Harbour seals respond differently to pulses of out-migrating coho and Chinook salmon smolts 

Harbour seals respond differently to pulses of out-migrating coho and Chinook salmon smolts 
Marine Mammal Research Unit
Harbour Seal MMRU

Biologging data from foraging harbour seals shows less impact on outmigrating salmon than expected. A few seals in the study population targetted juvenile coho, and exerted less pressure on chinook—appearing instead to target larger fish preying on juvenile chinook

Predation by harbour seals is believed to significantly impact juvenile coho and Chinook salmon as they enter the ocean — and are thought by some to be responsible for the poor return of spawning adults. Researchers from the University of British Columbia set out to determine who was eating juvenile salmon, and when and where it was occurring by capturing and tracking harbour seals that carried cell-phone-like devices that recorded everything and everywhere the seals went.   
Harbour Seal MMRU

Harbour seals tend to haulout to rest as the tide falls and intertidal areas are exposed. 

In a recently published paper in the journal, Marine Ecology Progress Series, Hassen Allegue and colleagues report that only a few of the seals they followed targetted outmigrating coho salmon. They were equally surprised when they discovered that the seals did not seem to take the smaller-bodied chinook, but appeared instead to target fish preying on juvenile chinook. Most of the feeding-type behaviours occurred as tide height rose (which were higher at dusk and night), especially during full moonlight. 
Harbour Seal 2 MMRU

Resting harbour seals showing one of the study animals wearing the tracking device.

These findings bring new insight into the complexity of the interactions between harbour seals and out-migrating coho and Chinook smolts. As the authors note, “they show the highly individualistic nature of seal predation, and suggest that there may be complex indirect effects associated with seals consuming fish that also prey on juvenile salmon.”  “Such confounding factors need to be addressed when considering broad conservation measures that might be taken against harbour seals to enhance the marine survival of salmonids.”

Publications PUBLICATION

Harbour seals responded differently to pulses of out-migrating coho and Chinook smolts.
Allegue, H., A.C. Thomas, Y. Liu, and A.W. Trites. 2020.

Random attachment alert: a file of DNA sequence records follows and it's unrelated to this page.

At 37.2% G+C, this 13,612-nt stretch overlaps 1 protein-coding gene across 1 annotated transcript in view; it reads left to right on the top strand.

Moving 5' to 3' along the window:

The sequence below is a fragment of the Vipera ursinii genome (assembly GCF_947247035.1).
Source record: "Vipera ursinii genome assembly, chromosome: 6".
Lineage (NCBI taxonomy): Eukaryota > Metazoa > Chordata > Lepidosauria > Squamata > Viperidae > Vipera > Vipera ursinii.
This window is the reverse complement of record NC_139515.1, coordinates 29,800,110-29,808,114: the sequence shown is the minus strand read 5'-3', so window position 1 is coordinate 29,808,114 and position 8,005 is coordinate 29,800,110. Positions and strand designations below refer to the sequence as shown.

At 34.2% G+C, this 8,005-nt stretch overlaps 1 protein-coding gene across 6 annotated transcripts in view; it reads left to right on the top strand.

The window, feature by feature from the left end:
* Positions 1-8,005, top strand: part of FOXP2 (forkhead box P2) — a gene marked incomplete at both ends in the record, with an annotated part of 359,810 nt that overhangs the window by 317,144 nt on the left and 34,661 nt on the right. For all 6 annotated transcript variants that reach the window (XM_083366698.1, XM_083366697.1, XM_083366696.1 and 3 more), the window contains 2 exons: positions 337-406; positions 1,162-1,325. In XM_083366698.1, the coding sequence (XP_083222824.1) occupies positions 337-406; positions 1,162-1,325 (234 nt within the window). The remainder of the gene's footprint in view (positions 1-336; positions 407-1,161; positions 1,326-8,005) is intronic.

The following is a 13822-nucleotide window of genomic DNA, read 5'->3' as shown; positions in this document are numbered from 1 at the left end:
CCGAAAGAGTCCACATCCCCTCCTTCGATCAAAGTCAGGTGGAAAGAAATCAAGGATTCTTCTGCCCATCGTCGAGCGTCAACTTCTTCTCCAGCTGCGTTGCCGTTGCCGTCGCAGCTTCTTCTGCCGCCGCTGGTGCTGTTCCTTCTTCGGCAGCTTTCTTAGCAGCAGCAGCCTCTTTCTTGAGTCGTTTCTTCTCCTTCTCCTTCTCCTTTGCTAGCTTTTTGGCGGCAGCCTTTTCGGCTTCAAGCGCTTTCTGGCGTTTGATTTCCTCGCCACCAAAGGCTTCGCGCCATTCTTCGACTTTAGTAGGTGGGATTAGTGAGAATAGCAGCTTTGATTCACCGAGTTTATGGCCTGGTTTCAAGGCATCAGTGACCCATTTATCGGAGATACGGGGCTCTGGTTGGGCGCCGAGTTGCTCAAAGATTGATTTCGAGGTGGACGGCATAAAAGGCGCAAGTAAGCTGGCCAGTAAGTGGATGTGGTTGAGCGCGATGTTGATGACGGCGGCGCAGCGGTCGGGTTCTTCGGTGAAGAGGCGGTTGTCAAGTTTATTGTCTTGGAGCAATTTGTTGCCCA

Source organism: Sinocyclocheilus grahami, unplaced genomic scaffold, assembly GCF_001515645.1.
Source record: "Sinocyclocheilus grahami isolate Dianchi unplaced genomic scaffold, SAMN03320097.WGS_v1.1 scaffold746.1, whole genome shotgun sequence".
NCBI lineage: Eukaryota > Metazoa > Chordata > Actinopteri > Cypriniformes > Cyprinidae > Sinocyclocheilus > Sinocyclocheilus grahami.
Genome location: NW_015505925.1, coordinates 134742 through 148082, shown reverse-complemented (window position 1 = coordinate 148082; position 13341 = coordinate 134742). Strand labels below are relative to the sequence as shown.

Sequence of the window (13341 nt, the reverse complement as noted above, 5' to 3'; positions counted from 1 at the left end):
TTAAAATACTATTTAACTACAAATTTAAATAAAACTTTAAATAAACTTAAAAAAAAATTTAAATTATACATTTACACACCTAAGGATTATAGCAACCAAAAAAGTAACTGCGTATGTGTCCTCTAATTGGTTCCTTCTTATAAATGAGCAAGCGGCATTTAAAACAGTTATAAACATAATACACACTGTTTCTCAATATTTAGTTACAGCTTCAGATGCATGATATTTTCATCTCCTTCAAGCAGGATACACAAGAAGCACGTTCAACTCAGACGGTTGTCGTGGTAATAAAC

Marine Ecology Progress Series 647:21-227.
There is increasing evidence that predation by harbour seals on out-migrating salmon smolts may be responsible for the low return of adult coho and Chinook salmon in the Salish Sea. However, little attention has been given to understanding where and when this predation occurs, and the extent to which it might be conducted by few or many seals in the population. We equipped 17 harbour seals with data-loggers to track seal movements, and used accelerometry to infer prey encounter events (PEE) following the release of ~384,000 coho (May 4th) and ~3 million Chinook smolts (May 14th) into the Big Qualicum River. We found a small proportion (5.7%) of all PEE occurred in the estuary where salmon smolts entered the ocean-and that only one-quarter of the seals actively fed there. PEE counts increased in the estuary after both species of smolts were released. However, the response of the seals was less synchronous and occurred over a greater range of depths following the release of the smaller-bodied and more abundant Chinook smolts. Harbour seals feeding in the estuary appeared to target coho smolts at the beginning of May, but appeared to pursue predators of Chinook smolts in mid-May. PEE counts in the estuary increased as tide height rose, and were higher at dusk and night-especially during full moonlight. Such fine-scale behavioural information about harbour seals in relation to pulses of out-migrating smolts can be used to design mitigation strategies to reduce predation pressure by seals on salmon populations.

keywords     predation, salmon, harbour seals, coho, Chinook, data-loggers, biologging, accelerometry, accelerometers, prey encounters, estuary, size selection, mitigation, PIT tags
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